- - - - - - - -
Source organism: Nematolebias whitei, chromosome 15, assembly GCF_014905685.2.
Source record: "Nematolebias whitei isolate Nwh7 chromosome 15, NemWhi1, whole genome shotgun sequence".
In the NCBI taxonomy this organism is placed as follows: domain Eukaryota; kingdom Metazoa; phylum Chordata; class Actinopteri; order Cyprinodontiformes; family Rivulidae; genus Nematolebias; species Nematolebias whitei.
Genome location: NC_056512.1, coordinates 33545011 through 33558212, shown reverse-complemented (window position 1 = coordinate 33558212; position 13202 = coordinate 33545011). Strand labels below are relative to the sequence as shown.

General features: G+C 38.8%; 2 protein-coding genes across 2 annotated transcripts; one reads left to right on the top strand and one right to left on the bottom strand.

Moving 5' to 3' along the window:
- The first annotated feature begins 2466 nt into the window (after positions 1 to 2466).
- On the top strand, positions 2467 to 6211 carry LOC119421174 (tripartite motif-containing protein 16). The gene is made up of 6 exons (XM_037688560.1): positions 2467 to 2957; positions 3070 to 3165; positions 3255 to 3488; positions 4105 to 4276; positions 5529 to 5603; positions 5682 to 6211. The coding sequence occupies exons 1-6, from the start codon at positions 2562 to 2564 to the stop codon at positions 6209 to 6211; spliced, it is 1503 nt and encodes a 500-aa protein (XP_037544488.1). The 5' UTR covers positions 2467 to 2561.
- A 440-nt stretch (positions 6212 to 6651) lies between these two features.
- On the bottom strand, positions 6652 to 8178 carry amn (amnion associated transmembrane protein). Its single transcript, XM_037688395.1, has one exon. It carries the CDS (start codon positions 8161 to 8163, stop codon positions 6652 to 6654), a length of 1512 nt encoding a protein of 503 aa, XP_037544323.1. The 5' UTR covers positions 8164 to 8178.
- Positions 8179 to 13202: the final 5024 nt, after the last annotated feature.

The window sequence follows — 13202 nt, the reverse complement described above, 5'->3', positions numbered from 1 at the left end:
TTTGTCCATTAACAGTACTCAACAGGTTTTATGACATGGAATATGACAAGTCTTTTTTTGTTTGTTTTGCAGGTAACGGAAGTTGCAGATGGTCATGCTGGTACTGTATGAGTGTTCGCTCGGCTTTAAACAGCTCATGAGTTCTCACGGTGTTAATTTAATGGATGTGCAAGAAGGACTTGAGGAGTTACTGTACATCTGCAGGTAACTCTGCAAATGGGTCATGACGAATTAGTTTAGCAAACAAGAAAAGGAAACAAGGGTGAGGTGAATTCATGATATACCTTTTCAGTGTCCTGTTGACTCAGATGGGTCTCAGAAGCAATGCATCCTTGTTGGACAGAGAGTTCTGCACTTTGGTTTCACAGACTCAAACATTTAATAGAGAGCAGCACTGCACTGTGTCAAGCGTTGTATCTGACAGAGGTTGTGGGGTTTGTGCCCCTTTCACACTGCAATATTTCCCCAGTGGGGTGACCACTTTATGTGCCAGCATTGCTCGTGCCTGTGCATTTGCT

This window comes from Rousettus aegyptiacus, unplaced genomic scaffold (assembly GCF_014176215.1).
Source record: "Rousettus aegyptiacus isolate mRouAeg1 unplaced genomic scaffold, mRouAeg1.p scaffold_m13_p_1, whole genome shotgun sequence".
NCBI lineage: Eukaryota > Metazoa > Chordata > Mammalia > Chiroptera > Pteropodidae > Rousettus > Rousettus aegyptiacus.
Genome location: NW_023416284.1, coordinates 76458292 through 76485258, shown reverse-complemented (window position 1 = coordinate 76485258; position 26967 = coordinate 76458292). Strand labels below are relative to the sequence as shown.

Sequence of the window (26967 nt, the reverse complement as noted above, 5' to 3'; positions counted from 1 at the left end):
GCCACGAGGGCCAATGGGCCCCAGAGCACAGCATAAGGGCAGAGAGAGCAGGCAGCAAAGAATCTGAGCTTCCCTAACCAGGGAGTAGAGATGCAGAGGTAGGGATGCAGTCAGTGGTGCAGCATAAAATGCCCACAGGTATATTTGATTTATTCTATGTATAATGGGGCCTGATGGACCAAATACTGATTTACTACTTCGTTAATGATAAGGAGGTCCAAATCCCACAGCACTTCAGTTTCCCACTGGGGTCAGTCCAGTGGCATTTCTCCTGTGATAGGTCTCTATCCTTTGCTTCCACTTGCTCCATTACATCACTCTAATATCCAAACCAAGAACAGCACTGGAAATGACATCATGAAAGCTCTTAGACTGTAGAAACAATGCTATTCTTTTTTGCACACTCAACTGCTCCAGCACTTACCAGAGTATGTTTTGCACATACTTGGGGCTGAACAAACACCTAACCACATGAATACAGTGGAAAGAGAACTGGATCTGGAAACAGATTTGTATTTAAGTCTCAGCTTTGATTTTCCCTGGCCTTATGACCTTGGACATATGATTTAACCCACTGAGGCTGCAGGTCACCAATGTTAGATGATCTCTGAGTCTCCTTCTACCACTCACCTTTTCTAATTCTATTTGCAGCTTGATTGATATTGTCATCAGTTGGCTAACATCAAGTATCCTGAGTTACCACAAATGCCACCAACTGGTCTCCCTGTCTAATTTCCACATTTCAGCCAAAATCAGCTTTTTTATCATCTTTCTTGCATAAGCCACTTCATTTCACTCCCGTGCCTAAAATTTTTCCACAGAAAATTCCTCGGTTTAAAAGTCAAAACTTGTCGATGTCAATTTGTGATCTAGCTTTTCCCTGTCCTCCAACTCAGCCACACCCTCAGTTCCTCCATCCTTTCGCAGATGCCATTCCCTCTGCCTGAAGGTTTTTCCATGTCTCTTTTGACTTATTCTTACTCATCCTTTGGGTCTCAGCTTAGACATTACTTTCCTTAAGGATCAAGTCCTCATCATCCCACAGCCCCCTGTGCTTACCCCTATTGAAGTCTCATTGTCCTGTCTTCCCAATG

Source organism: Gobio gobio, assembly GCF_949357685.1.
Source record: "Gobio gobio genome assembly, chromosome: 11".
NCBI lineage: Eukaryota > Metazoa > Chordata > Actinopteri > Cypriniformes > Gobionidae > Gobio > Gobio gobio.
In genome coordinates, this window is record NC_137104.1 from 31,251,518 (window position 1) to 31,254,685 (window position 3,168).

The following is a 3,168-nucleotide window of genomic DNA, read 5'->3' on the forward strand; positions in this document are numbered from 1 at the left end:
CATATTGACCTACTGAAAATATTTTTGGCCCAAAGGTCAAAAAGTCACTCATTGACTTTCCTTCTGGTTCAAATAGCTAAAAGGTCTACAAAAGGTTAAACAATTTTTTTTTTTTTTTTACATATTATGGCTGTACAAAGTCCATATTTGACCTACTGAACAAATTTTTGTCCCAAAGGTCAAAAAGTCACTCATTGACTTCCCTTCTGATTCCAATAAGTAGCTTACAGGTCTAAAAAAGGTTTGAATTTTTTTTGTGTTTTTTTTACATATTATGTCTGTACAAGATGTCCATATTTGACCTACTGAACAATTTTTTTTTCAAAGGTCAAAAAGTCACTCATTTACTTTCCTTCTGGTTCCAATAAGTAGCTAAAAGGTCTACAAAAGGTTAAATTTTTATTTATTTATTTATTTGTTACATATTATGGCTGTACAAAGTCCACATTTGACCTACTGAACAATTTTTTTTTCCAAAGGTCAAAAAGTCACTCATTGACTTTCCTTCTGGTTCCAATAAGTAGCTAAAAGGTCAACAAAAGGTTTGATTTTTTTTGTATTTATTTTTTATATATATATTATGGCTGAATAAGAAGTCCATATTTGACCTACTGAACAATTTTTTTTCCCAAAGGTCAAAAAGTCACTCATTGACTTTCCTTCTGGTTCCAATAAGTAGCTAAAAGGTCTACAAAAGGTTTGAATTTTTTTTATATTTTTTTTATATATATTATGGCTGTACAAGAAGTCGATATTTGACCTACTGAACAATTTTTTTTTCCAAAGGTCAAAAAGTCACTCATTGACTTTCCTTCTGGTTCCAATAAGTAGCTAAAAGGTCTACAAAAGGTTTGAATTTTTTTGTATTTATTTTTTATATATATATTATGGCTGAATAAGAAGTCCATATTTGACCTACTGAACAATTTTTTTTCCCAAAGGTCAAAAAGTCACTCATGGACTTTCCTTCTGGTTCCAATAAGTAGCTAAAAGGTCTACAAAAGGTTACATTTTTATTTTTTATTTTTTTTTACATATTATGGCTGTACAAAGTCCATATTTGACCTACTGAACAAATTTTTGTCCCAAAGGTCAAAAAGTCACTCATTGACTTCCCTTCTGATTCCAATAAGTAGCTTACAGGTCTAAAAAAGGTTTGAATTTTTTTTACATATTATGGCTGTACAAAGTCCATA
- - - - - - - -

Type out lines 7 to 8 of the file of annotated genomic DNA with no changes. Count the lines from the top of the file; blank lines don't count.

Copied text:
- The first annotated feature begins 2466 nt into the window (after positions 1 to 2466).
- On the top strand, positions 2467 to 6211 carry LOC119421174 (tripartite motif-containing protein 16). The gene is made up of 6 exons (XM_037688560.1): positions 2467 to 2957; positions 3070 to 3165; positions 3255 to 3488; positions 4105 to 4276; positions 5529 to 5603; positions 5682 to 6211. The coding sequence occupies exons 1-6, from the start codon at positions 2562 to 2564 to the stop codon at positions 6209 to 6211; spliced, it is 1503 nt and encodes a 500-aa protein (XP_037544488.1). The 5' UTR covers positions 2467 to 2561.